Is your business primed for growth? For most small businesses, the answer isn’t always clear. It’s time to review growth strategy basics.
Planning an actionable growth strategy can mean the difference between developing a sustainable brand or becoming just another statistic. Here are the five growth strategy basics that we focus on when working with our customers.
1. Establish your value proposition.
The first of our 5 growth strategy basics is about value propositions. Great value propositions are clear, communicate benefits to the customer, and highlight how your company is different.
Why do people choose to buy your product or service? What makes you relevant, different, credible? By answering these questions, you can more clearly articulate that to your customers. This clarity is critical in an environment filled with noise and low attention spans.
“We are the only website service that provides evergreen websites to small business owners at an affordable price.”
2. Who is your perfect customer?
The second of our growth strategy basics is about building a buyer persona.
You can probably conjure up that one client who is your raving fan. Not your best friend or your mom (who will just be nice to you regardless of what you’re selling). You want the perfect stranger who becomes your best customer. Think about who they are. Why did they purchase from you? What did you deliver that made them fall in love with your company? How do they buy? What pain point did you eliminate?
Knowing these answers will help you build a buyer persona and help you to market to that perfect client. You will have an idea of where they spend time, how they buy etc.
For example, if your ideal customer is a small business owner-operator who runs a service business in a small town, chances are they don’t spend hours in the middle of the day cruising through a Twitter feed. They might not even know what Twitter is or have an account. So if that small town small business owner is your ideal customer, then reading up on the latest Twitter marketing angle is probably not the best strategy.
Through clearly identifying your customer you can meet them (and more people like them) where they already are. If you target to stay at home moms, then you might check out Facebook groups. If you target pen enthusiasts, then you might write a guest post on for a site like Nock.co. You get the idea.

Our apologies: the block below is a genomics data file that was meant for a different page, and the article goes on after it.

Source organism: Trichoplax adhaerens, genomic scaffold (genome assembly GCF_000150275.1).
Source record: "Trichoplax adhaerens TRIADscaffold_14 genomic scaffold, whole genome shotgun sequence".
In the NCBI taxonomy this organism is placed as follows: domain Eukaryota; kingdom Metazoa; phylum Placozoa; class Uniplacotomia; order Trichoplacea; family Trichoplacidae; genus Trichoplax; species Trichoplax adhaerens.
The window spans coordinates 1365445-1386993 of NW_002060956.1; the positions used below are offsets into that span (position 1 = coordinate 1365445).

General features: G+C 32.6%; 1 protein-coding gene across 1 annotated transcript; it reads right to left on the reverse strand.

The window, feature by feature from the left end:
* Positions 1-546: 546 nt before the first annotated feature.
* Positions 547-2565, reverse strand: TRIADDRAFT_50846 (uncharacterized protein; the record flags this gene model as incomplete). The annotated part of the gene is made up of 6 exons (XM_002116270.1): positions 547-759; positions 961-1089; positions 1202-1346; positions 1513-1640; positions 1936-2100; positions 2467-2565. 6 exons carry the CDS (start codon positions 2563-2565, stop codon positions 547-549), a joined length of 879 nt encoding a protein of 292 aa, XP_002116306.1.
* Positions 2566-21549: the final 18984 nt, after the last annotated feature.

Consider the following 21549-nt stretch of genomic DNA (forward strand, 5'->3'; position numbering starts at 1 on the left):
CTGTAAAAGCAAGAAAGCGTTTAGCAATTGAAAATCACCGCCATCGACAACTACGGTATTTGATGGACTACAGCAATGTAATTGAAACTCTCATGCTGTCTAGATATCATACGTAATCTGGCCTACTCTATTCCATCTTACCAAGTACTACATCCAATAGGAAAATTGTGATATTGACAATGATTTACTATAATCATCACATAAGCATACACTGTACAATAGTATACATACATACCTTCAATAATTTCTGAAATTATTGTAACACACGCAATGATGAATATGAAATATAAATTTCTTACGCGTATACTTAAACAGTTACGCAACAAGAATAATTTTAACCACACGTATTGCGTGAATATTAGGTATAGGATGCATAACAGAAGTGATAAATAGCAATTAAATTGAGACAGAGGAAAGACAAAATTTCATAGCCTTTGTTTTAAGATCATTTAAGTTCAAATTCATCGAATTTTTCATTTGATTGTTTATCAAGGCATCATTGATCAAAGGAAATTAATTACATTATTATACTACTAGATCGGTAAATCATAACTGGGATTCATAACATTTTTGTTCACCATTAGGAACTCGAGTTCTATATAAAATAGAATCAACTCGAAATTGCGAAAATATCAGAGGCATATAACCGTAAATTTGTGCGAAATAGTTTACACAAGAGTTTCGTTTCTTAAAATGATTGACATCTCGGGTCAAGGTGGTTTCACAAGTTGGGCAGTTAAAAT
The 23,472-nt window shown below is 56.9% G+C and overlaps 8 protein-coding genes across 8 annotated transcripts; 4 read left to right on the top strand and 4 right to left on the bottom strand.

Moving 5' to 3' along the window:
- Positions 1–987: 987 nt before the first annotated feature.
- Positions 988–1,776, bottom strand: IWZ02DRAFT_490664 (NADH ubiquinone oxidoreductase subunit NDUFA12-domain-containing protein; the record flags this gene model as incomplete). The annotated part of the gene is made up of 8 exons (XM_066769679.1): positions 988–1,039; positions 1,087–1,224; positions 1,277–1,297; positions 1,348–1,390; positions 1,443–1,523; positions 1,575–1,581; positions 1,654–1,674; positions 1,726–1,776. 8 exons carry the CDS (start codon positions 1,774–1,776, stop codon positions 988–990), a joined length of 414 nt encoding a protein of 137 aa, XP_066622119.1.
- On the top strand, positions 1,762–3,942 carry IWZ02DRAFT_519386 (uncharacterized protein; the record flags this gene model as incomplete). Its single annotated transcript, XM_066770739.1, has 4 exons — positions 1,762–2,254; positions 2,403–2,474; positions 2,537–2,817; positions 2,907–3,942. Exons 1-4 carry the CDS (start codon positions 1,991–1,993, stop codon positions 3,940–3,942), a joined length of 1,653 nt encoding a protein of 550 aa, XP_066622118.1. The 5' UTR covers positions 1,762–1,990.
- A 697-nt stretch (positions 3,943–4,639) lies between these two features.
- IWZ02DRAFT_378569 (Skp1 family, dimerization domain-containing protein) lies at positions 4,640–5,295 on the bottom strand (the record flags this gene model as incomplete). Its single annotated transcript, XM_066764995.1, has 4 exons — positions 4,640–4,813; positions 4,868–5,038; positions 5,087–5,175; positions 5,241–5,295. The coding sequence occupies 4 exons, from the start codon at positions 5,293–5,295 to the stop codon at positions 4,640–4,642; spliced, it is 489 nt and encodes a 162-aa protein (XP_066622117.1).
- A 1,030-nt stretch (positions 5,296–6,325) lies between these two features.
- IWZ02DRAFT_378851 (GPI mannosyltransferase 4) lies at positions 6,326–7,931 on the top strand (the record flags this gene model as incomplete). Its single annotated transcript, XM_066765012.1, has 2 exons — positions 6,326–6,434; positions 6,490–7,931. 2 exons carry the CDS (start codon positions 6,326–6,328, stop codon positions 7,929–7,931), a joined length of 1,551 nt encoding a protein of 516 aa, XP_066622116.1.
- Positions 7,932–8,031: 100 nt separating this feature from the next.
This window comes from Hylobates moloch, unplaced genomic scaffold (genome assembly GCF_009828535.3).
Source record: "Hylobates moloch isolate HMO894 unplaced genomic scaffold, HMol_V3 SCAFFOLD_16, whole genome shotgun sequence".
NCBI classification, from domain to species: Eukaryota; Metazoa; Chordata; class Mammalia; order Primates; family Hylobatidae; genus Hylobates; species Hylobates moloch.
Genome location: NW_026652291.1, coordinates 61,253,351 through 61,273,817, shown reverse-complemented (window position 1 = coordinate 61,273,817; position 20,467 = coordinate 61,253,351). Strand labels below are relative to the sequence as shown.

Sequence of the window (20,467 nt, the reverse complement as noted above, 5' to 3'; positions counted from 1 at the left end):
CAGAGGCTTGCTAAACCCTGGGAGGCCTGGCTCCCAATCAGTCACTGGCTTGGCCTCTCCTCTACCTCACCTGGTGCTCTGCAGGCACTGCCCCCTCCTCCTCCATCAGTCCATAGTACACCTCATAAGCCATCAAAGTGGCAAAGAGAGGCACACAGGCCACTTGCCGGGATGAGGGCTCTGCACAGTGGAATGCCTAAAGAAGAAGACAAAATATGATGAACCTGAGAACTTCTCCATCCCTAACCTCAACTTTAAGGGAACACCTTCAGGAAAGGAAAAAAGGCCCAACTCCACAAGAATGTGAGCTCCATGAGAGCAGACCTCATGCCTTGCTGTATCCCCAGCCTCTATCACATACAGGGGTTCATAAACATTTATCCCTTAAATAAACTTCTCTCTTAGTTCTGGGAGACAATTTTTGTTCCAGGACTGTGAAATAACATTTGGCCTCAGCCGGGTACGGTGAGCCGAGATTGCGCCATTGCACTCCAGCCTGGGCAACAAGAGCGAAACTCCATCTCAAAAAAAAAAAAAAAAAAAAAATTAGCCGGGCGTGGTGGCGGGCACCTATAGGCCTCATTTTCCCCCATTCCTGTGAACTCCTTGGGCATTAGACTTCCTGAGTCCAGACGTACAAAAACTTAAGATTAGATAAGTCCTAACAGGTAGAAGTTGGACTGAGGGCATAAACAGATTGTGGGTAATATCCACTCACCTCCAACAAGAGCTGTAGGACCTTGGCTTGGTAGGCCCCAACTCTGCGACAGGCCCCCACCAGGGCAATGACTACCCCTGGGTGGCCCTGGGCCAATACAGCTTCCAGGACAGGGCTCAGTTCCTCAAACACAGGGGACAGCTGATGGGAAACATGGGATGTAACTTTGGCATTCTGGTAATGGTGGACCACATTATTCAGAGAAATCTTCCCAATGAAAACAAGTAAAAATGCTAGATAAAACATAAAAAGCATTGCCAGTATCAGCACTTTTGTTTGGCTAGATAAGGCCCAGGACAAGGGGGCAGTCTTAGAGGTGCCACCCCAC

3. Define key indicators.
Our third part of our basic strategy is about key performance indicators.
All this effort you put forth needs to be measured somehow. You have to know if what you are doing is working. By knowing which key indicators are affecting your growth can ensure that you put more effort towards those and tweak what isn’t working. These key indicators need to be well-defined and quantifiable. “Lot’s more” is not quantifiable.
There are many different key indicators to choose from and implement. But for now, let’s stick to the few listed below to get your gears spinning:
The number of customers – how many have you gained or lost? This key indicator will help you better understand if what you are doing is solving customer’s pain.
Profit – More profit, less profit, margins, etc. Look at all these things. This one is kind of a given but worth pointing out. Make sure to tie profit indicators to marketing actions.
Employee Turnover Rate – Plenty of businesses struggle with this. Examine your day to day culture, employment packages, and overall environment. For those of you who don’t know how to come up with this, you can take the number of employees who have left and divide it by the total number of employees.
Customer support tickets – Using tools like ZenDesk and others like it can provide you with stats on new tickets, the number of unresolved tickets, time frames to solving tickets, time of day the most tickets come in or what day of the week you might get the most tickets. These indicators can help you adapt your business strategy for better growth.
4. Revenue streams!
Next, we have to mention revenue streams.
Know what your core revenue streams look like and how to make the most of them. Also, look for additional revenue streams that might have been overlooked. We’ll go back to the pen enthusiast example for a moment. If their core product offering is pen cases, then why not try out selling little notebooks, pens–and dare I say–pencils.
5. Finally, focus on what makes you… you.
It’s time to focus.
You know your strengths, so play to them. If you can do one thing well, then focus on that one thing and whatever opportunities surround it. Your overall plan needs to be nimble and unique to your business. With these 5 growth strategy basics in hand, you should be able to avoid scrambling to adjust to epic shifts and, instead, focus on continual improvement.